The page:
Yoga has increased in popularity in recent years. It has been shown to lower blood pressure, improve sleep and digestion, strengthen muscles and joints, and increase flexibility. Yoga removes impurities from the body through the breath, sweat, liver, kidneys, and digestive system. People who practice yoga regularly report that they feel less stress and more peace in their lives.
Yoga has been used for centuries to help center a person and relive stress. In many countries yoga for pregnancy is considered the only option. Yoga can be a great way to stay flexible, relive stress and prepare for birth.
The Practice of Yoga can help you prepare your mind and body for labor and birth as this helps you focus, concentrate and keep you healthy. The Yoga Poses are gentle ways of keeping your body active and supple and minimize the common pregnancy symptoms like morning sickness and constipation. It can also help in ensuring easier labor and smooth delivery by relieving tension around the cervix and birth canal and by opening the pelvis. The Breathing Techniques can also become handy during labor.
Yoga is a form of exercise that gently stretches the muscles without pulling them beyond their limits. Yoga can also prepare a woman for birth because it relieves the pressure and tension that is associated with the weight of the baby. Carrying a baby puts the body in stress as the ligaments stretch and pull with growth. During labor, when you become tense, uptight and excited all at the same time your body tightens up. This makes pain more intense because your body has reached its maximum.
Yoga teaches a woman to relieve stress and tension with simple breathing techniques. When you feel stress and pain you may hold your breath. Yoga teaches you different breathing techniques in order to relax your body. These techniques can be the difference between intense labor pain and mild controllable pain. Although it will be a challenge to keep reminding yourself of these techniques when labor pains become more frequent and more intense it will be worth it as you practice your breathing.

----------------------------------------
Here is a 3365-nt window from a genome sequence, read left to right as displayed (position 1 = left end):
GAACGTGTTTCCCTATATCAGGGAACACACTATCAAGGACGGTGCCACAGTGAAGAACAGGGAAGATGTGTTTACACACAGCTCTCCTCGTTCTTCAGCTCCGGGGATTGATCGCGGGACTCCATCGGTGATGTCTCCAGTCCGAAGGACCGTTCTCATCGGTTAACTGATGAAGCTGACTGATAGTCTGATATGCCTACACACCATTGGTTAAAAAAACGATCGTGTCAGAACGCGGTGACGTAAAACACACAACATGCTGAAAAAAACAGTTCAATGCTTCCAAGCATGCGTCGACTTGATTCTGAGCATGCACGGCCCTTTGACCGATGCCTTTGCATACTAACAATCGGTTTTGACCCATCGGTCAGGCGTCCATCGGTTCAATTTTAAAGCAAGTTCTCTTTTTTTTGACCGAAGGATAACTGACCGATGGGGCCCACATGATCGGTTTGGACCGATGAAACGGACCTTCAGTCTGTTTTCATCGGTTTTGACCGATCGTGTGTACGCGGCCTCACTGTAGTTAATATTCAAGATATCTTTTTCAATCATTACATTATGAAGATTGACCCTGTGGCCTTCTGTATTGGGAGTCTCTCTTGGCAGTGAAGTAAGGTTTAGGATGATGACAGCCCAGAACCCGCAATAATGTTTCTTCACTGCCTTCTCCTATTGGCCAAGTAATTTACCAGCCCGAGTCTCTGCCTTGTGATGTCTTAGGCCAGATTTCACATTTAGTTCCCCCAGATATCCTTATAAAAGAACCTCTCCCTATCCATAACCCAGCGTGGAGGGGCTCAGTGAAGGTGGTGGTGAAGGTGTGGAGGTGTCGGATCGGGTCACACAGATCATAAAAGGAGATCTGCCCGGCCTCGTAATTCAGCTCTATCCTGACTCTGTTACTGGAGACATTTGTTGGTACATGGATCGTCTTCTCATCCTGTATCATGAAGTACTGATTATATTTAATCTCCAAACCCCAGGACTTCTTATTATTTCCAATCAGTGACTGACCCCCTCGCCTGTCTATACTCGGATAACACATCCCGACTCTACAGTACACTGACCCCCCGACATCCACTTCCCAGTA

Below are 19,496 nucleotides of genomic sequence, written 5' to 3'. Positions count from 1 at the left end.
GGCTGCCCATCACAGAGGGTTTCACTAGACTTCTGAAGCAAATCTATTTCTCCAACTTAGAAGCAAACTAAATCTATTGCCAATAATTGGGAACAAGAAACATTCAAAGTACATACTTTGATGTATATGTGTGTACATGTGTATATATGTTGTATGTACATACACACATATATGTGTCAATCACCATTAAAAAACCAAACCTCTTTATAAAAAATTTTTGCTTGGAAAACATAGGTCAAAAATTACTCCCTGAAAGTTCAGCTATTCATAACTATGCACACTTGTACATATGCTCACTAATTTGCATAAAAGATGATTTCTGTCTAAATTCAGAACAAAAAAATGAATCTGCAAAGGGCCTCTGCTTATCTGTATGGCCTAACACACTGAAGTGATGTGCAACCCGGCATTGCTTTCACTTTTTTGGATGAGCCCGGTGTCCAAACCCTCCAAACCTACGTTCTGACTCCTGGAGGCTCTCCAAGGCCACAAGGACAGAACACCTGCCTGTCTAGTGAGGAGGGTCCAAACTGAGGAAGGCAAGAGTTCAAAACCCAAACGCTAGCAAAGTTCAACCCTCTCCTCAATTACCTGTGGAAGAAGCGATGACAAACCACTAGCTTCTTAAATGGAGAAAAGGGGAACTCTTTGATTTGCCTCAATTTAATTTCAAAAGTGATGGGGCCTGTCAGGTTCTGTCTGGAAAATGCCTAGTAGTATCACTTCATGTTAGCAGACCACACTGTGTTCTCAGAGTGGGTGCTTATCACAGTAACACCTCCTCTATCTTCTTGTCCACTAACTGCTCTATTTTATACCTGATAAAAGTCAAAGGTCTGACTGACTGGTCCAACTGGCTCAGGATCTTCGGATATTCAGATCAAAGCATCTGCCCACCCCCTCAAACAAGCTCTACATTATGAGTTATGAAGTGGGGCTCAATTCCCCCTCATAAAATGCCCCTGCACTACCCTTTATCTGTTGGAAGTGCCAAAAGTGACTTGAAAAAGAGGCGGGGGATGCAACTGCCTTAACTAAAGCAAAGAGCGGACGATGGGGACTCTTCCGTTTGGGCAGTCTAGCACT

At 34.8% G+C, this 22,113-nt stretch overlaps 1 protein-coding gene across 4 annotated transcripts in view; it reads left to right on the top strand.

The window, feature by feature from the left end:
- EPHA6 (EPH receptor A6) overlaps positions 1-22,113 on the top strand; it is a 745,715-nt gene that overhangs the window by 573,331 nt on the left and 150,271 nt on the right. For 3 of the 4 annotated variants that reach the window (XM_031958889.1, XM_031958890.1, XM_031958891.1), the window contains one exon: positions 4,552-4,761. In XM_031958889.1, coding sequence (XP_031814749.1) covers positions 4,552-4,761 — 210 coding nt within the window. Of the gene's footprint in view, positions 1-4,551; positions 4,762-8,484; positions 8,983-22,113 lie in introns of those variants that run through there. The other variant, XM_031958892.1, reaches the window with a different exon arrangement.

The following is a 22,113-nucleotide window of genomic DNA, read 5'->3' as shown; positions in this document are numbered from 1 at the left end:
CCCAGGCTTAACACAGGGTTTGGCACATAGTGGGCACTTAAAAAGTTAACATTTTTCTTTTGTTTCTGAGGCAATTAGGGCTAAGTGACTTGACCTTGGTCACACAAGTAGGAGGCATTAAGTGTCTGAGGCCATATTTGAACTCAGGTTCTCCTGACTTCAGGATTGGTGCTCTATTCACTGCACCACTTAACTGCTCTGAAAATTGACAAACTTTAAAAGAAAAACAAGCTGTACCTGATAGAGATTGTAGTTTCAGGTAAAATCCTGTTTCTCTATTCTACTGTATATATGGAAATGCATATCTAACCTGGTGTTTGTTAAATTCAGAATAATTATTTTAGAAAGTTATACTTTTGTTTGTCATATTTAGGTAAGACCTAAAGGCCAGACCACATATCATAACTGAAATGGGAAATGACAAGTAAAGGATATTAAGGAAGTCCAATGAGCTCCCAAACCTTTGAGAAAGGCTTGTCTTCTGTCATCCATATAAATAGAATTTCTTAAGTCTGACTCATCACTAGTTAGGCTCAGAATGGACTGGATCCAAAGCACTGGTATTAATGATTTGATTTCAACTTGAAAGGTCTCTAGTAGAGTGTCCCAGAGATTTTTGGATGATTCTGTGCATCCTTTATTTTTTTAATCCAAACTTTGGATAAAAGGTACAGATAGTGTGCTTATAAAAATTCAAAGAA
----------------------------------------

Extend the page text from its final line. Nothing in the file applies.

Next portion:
Although yoga is very beneficial during and after pregnancy, there are a few practice guidelines as general precautions.
Listen carefully to your body. If you feel any discomfort, stop. You will probably need to modify each pose to your body’s physical changes.
Avoid all compression of your abdomen.
When practicing twisting poses, twist more from the shoulders and back to avoid putting any pressure on your abdomen
Avoid any poses on your back after the first trimester as that can cut blood flow to the uterus.
Starting yoga is no different to starting any other form of exercise – the same advice applies. If you are not used to regular exercise then you should start slowly. If in doubt consult your doctor or midwife.
According to Andrea Fox, any position which feels uncomfortable should be left out. Ms Fox points out: ‘Lying on the front soon becomes inappropriate. Strong back bends are to be avoided, as are postures that involve using the tummy muscles strongly, such as the boat pose, or supine leg rising. Any posture involving balance should be tackled with great care.’